I’m off to Italy for the next two weeks, starting tonight.
I suggested that the Erice seminar of the World Federation of Scientists have a session on Water Cycle Feedback, as this seemed to me to be the most important scientific issue affecting climate sensitivity. I had a couple of motives for suggesting this – first, it seemed to me to be the most important scientific issue involved in climate sensitivity; and second, I wanted to do something constructive for the seminar so that I would be invited back. It was a great visit last year and both my wife and I wanted to go again.
Fortunately, Zichichi and Manoli liked the suggestion and asked me to suggest terms and help with speakers. My description of the issue was:
The big question in climate is the “sensitivity” of global climate to doubled CO2. Estimates in AR4 GCMs vary from 2 to 4.5 deg C. Within the IPCC GCMs, the primary source of sensitivity uncertainty is cloud feedbacks, and, in particular, the shortwave response of low-level clouds (marine boundary layer). Despite a wide range of sensitivity within IPCC GCMs, IPCC GCMs do not necessarily span both sides of relevant characteristics of critical cloud types, e.g in tropical and midlatitude regions, simulations systemically yield clouds that are too optically thick, and not abundant enough in the mid-troposphere and in large-scale subsidence regimes.
– IPCC AR4 pinpointed the largest source of intermodel variability between IPCC models to SW response of low-level clouds. What are the prospects for narrowing this source of uncertainty?
– IPCC AR4 identified several areas of systemic bias in cloud modeling GCMs e.g in tropical and midlatitude regions by simulating clouds generally too optically thick, and not abundant enough in the mid-troposphere and in large-scale subsidence regimes. Do these (or other biases) result in any material risk of under- or over-estimation of climate sensitivity? How could this be tested?
– are cloud (and other GCM) properties sufficiently constrained to confidently exclude the possibility of either very high climate sensitivity (above 4.5 deg C) or low climate sensitivity (under 2 deg C)?
– if not, which modeling components (cloud or otherwise) are mostly likely to result in a large enough systemic bias to yield either a higher or lower climate sensitivity? What steps can be taken to reduce such areas of uncertainty?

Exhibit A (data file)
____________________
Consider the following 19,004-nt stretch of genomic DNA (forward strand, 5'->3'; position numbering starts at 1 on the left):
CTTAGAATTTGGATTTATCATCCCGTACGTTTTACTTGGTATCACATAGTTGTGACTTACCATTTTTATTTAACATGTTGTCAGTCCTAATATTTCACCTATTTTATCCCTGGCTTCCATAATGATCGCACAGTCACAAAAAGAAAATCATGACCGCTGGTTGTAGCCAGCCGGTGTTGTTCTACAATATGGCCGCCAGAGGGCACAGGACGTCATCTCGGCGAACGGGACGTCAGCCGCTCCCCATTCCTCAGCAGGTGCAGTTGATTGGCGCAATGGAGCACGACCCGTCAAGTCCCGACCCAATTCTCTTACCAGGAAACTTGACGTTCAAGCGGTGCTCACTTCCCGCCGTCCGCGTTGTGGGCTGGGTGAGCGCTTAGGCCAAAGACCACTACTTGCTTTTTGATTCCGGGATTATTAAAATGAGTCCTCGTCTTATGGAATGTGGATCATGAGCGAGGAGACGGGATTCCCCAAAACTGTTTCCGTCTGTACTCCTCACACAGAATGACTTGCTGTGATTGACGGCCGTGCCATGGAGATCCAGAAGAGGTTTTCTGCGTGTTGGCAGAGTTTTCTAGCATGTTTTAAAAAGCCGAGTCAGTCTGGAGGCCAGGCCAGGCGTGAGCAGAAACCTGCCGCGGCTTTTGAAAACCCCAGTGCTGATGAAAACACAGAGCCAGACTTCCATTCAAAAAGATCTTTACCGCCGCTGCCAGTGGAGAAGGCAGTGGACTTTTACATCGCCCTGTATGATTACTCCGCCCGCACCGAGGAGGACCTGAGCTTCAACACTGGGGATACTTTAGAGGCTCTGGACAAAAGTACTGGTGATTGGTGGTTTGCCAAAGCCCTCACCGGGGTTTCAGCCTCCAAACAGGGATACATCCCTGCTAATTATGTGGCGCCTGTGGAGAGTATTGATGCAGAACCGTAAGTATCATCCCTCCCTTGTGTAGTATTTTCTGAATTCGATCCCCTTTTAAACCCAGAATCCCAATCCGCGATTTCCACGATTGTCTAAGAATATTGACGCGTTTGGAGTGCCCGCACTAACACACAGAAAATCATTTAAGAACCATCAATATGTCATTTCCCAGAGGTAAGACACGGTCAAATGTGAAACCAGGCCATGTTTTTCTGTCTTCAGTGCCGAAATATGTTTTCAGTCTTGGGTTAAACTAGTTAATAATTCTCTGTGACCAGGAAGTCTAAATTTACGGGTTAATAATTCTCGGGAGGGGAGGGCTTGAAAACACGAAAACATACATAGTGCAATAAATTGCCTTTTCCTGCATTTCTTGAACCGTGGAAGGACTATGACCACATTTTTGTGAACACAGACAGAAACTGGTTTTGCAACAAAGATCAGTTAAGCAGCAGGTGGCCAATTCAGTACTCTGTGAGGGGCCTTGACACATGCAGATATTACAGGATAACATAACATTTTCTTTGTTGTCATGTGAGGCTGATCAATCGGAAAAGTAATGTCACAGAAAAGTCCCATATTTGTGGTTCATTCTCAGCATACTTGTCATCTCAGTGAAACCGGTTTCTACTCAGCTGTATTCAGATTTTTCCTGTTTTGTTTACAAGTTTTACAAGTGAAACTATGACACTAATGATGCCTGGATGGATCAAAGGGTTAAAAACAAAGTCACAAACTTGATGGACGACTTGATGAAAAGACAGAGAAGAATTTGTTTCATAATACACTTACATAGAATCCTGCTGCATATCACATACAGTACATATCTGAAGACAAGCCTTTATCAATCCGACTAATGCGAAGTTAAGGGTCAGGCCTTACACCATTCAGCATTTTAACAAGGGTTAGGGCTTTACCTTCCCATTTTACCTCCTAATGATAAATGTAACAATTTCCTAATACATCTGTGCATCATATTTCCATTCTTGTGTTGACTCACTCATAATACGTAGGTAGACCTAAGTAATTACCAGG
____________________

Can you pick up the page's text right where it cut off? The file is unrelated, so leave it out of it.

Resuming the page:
– Can paleoclimate and/or other indirect studies add any confidence to constraining climate sensitivity?
I suggested a number of speakers on both sides of the debate. My own hope was that I’d be able to learn something from the debate. The roster has ended up being over-weighted towards “skeptic” speakers: Lindzen, Arking, Choi, Kininmonth, Paltridge, but it is a blue-ribbon “skeptic” session. Invited but unable to attend: Peter Webster, Judy Curry, Andrew Dessler, Stephen Schwartz, Sandrine Bony, Tom Crowley. The invitations were only made in May and schedules had unforunately filled in for many people by then. The final session is:
CLIMATE & CLOUDS
FOCUS: Sensitivity of Climate to Additional CO2 as indicated by Water Cycle Feedback Issues
Chairman A.Zichichi – Co-chair R. Lindzen
10.30 – 12.00
SESSION N° 9
* Dr. William Kininmonth
Australasian Climate Research, Melbourne, Australia
A Natural Constraint to Anthropogenic Global Warming
* Professor Albert Arking
Earth and Planetary Sciences Dept., John Hopkins University, Baltimore, USA
Effect of Sahara Dust on Vertical Transport of Moisture over the Tropical Atlantic and its Impact on Upper Tropospheric Moisture and Water Vapor Feedback.
* Dr. Yon-Sang Choi
Earth, Atmospheric and Planetary Sciences Dept., MIT, Cambridge, USA
Detailed Properties of Clouds and Aerosols obtained from Satellite Data
* Professor Richard S. Lindzen
Department of Earth, Atmospheric & Planetary Sciences, MIT, Cambridge
On the Determination of Climate Feedbacks from Satellite Data
* Professor Garth W. Paltridge
Australian National University and University of Tasmania, Hobart, Australia
Two Basic Problems of Simulating Climate Feedbacks
I’ll check in from time to time from Erice, but my blog attendance will be spotty. We’re going to be traveling in Italy for a few days on either side of the conference – in east Sicily around Siracusa for the next couple of days and Florence for a few days after the conference.
I’ve asked a few regulars to keep an eye on things while I’m away.